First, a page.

Of particular interest is a strong link between adolescent suicidality and depression [13]. Depression can be seen as a common correlate to adolescent suicidality or actually the causal root of some adolescent suicide attempts. There is some evidence that depression is a pre-curser to suicide attempts in adolescents who have suicidal ideation and that depression and suicidal thoughts are correlated [14]. According to a psychological autopsy study, up to 60% of adolescents who have committed suicide have a depressive disorder at the time of their death [15]. Keep in mind there is a high proportion of depression in adolescents who attempt or idealize suicide but do not actually succeed and it is evident that there is an interesting reciprocal nature between adolescent depression and suicidality. While depression has been determined a factor in adolescent suicidality, it is also the case that adolescent suicidality is a factor for depression.

Treatment of Adolescent Suicide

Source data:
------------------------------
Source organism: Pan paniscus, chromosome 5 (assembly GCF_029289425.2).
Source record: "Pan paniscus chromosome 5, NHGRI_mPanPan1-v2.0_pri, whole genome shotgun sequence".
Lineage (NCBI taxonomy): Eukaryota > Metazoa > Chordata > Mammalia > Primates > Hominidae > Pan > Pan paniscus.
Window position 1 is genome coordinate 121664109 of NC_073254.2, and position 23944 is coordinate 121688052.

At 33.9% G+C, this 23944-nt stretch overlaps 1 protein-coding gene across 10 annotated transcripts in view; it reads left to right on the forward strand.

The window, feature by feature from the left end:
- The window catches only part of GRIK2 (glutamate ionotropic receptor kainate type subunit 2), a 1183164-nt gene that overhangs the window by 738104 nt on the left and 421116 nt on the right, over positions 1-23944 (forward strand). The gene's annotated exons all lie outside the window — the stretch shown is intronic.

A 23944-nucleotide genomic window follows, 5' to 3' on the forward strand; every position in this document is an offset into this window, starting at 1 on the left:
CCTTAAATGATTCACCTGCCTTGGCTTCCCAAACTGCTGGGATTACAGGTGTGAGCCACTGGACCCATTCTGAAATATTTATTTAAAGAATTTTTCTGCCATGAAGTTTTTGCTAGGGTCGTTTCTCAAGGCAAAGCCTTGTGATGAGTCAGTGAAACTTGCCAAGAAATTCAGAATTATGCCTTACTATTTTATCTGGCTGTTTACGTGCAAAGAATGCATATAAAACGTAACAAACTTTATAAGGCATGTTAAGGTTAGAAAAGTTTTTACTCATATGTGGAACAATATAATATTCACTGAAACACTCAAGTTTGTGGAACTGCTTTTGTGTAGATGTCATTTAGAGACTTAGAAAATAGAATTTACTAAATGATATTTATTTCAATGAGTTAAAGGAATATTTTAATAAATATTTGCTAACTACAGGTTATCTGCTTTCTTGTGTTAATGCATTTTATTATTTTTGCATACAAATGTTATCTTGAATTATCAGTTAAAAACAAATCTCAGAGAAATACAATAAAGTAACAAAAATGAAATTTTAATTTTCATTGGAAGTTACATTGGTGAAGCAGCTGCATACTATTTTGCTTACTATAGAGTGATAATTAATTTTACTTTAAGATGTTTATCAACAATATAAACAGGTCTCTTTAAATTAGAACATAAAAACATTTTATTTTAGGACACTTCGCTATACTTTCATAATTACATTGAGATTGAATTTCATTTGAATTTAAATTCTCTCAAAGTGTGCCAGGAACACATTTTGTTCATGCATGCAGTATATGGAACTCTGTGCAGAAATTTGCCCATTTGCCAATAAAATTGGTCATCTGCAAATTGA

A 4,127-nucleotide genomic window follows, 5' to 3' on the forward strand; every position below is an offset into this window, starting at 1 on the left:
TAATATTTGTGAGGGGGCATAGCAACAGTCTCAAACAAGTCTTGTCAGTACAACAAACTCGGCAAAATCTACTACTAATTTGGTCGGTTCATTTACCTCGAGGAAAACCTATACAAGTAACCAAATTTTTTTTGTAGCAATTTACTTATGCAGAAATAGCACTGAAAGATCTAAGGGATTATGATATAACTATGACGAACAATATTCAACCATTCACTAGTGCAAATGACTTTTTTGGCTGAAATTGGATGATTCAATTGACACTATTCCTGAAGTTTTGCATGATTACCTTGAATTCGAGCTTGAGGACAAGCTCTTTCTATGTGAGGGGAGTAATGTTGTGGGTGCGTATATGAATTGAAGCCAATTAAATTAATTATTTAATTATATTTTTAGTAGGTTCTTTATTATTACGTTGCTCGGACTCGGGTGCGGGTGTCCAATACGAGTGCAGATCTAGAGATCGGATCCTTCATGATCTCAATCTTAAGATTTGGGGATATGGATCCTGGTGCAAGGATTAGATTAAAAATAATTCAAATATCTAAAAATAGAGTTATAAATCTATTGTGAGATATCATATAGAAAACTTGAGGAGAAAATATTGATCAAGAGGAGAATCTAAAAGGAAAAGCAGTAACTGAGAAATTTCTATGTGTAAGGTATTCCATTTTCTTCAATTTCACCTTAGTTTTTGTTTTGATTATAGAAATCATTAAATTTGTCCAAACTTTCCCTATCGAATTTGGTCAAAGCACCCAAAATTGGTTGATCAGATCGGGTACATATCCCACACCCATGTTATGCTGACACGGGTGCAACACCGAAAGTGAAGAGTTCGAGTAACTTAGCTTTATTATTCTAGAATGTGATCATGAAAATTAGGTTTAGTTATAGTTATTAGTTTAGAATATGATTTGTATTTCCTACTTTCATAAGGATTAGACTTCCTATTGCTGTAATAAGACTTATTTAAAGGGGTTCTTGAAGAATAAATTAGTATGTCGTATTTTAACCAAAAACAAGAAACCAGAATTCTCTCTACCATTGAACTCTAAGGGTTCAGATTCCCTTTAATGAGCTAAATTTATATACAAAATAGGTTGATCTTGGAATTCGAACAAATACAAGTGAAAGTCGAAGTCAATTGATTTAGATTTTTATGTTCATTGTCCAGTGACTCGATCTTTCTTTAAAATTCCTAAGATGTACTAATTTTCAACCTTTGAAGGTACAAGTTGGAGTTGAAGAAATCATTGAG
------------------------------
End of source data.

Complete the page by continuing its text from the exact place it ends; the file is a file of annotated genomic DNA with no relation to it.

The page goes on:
The empirical literature devoted to treatment for suicidal adolescents is limited even when there is an alarming growth pattern of adolescent suicidality. The few studies that do exist on the treatment of adolescent suicidality have produced limited results that support particular treatment methods. Not only is the literature on treatment outcomes for suicidal adolescents very limited; managing and treating adolescents with suicidality can be very anxiety producing for clinicians considering the lack of empirical guidelines in the area and adolescents can be particularly difficult to treat. There are no known therapy types that are empirically proven beyond a doubt to treat adolescent suicidal behavior [6]. There is some evidence that suggests that CBT may be an effective method of treatment for suicidal behaviors in adults. One of the first evidence-based studies to publish such significant findings in support of CBT was study done by Tarrier et al. [7] in which the authors concluded that CBT was highly effective in reducing suicidal behaviors in adults, but this finding could not be replicated for reducing suicidal behaviors in adolescents.